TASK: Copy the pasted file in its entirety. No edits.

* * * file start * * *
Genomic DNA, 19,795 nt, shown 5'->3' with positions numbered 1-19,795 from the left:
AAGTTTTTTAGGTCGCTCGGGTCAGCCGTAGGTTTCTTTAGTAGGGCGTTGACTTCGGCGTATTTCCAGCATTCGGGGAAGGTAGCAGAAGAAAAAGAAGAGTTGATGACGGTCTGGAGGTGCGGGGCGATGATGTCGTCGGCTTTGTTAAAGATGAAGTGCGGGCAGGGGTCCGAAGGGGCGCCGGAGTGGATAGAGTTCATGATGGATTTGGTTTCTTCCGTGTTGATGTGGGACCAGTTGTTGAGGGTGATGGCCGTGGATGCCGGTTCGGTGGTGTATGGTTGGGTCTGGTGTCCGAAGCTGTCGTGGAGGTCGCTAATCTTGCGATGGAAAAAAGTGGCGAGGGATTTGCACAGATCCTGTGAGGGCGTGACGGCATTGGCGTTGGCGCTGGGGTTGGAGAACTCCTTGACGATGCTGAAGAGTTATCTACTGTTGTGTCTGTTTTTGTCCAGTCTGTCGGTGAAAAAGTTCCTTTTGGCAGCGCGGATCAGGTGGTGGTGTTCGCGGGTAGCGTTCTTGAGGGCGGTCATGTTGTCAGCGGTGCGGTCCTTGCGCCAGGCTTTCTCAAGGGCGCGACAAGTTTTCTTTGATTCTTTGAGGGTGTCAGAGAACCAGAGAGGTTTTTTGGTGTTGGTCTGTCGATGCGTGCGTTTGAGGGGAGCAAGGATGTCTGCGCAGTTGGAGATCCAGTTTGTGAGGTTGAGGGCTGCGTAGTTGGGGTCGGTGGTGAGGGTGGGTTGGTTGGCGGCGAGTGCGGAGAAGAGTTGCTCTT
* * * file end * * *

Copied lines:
Genomic DNA, 19,795 nt, shown 5'->3' with positions numbered 1-19,795 from the left:
AAGTTTTTTAGGTCGCTCGGGTCAGCCGTAGGTTTCTTTAGTAGGGCGTTGACTTCGGCGTATTTCCAGCATTCGGGGAAGGTAGCAGAAGAAAAAGAAGAGTTGATGACGGTCTGGAGGTGCGGGGCGATGATGTCGTCGGCTTTGTTAAAGATGAAGTGCGGGCAGGGGTCCGAAGGGGCGCCGGAGTGGATAGAGTTCATGATGGATTTGGTTTCTTCCGTGTTGATGTGGGACCAGTTGTTGAGGGTGATGGCCGTGGATGCCGGTTCGGTGGTGTATGGTTGGGTCTGGTGTCCGAAGCTGTCGTGGAGGTCGCTAATCTTGCGATGGAAAAAAGTGGCGAGGGATTTGCACAGATCCTGTGAGGGCGTGACGGCATTGGCGTTGGCGCTGGGGTTGGAGAACTCCTTGACGATGCTGAAGAGTTATCTACTGTTGTGTCTGTTTTTGTCCAGTCTGTCGGTGAAAAAGTTCCTTTTGGCAGCGCGGATCAGGTGGTGGTGTTCGCGGGTAGCGTTCTTGAGGGCGGTCATGTTGTCAGCGGTGCGGTCCTTGCGCCAGGCTTTCTCAAGGGCGCGACAAGTTTTCTTTGATTCTTTGAGGGTGTCAGAGAACCAGAGAGGTTTTTTGGTGTTGGTCTGTCGATGCGTGCGTTTGAGGGGAGCAAGGATGTCTGCGCAGTTGGAGATCCAGTTTGTGAGGTTGAGGGCTGCGTAGTTGGGGTCGGTGGTGAGGGTGGGTTGGTTGGCGGCGAGTGCGGAGAAGAGTTGCTCTT